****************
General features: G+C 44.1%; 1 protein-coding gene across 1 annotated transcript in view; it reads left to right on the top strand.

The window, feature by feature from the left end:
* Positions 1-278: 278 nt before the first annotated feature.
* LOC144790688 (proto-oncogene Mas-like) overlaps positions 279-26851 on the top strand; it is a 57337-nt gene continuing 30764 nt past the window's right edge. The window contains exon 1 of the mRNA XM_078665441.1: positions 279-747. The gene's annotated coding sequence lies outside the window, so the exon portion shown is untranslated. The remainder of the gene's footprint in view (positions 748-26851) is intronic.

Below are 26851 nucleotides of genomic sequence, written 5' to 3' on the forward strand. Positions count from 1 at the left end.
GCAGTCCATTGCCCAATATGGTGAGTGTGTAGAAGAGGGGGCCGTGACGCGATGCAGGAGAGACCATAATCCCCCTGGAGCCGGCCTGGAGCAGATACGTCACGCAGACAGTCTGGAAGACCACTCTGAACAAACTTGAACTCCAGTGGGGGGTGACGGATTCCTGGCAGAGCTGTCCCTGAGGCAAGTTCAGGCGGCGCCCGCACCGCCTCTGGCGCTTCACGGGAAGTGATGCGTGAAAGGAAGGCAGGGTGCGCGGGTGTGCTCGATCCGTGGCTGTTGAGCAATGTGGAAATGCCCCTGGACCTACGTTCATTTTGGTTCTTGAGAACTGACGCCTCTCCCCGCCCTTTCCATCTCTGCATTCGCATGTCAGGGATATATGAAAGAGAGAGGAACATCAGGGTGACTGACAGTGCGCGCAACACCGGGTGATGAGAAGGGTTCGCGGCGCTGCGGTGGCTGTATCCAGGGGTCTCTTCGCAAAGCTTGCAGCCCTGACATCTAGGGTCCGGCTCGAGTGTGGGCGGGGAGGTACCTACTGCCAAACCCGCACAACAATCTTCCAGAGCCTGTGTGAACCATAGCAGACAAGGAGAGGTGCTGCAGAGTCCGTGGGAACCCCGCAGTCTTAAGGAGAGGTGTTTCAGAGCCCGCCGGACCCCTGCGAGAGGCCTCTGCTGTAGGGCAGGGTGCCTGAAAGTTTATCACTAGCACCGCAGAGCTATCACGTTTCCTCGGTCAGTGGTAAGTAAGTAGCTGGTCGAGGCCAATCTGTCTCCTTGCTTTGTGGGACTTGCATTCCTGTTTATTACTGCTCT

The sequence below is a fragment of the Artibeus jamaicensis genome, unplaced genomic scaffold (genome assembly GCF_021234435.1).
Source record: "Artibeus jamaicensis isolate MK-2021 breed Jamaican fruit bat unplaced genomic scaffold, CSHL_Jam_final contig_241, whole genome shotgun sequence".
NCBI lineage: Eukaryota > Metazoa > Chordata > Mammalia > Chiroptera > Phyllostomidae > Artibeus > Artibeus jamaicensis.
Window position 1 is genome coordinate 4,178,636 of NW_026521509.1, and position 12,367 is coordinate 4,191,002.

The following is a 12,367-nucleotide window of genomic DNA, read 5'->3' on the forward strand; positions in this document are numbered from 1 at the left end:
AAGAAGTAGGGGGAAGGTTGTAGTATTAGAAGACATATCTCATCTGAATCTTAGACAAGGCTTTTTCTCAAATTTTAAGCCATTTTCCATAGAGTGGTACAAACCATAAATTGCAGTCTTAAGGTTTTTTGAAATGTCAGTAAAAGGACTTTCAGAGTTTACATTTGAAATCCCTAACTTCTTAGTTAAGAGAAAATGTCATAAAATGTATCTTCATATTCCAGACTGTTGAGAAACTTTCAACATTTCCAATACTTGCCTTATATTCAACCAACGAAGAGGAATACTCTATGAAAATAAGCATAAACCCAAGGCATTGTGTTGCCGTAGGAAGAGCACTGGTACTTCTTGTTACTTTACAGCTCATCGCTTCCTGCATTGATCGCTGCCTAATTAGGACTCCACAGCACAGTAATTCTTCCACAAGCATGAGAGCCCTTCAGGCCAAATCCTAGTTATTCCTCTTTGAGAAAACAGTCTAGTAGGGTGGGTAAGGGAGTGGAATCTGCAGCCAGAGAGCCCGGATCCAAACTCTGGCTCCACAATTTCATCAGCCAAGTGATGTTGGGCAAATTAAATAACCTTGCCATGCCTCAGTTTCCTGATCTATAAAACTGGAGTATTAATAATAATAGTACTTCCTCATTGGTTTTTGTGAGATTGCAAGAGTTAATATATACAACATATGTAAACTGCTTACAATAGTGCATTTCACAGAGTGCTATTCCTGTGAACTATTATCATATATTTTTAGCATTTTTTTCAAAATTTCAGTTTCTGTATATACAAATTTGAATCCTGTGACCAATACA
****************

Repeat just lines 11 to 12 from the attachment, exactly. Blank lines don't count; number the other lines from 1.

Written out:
The following is a 12,367-nucleotide window of genomic DNA, read 5'->3' on the forward strand; positions in this document are numbered from 1 at the left end:
AAGAAGTAGGGGGAAGGTTGTAGTATTAGAAGACATATCTCATCTGAATCTTAGACAAGGCTTTTTCTCAAATTTTAAGCCATTTTCCATAGAGTGGTACAAACCATAAATTGCAGTCTTAAGGTTTTTTGAAATGTCAGTAAAAGGACTTTCAGAGTTTACATTTGAAATCCCTAACTTCTTAGTTAAGAGAAAATGTCATAAAATGTATCTTCATATTCCAGACTGTTGAGAAACTTTCAACATTTCCAATACTTGCCTTATATTCAACCAACGAAGAGGAATACTCTATGAAAATAAGCATAAACCCAAGGCATTGTGTTGCCGTAGGAAGAGCACTGGTACTTCTTGTTACTTTACAGCTCATCGCTTCCTGCATTGATCGCTGCCTAATTAGGACTCCACAGCACAGTAATTCTTCCACAAGCATGAGAGCCCTTCAGGCCAAATCCTAGTTATTCCTCTTTGAGAAAACAGTCTAGTAGGGTGGGTAAGGGAGTGGAATCTGCAGCCAGAGAGCCCGGATCCAAACTCTGGCTCCACAATTTCATCAGCCAAGTGATGTTGGGCAAATTAAATAACCTTGCCATGCCTCAGTTTCCTGATCTATAAAACTGGAGTATTAATAATAATAGTACTTCCTCATTGGTTTTTGTGAGATTGCAAGAGTTAATATATACAACATATGTAAACTGCTTACAATAGTGCATTTCACAGAGTGCTATTCCTGTGAACTATTATCATATATTTTTAGCATTTTTTTCAAAATTTCAGTTTCTGTATATACAAATTTGAATCCTGTGACCAATACA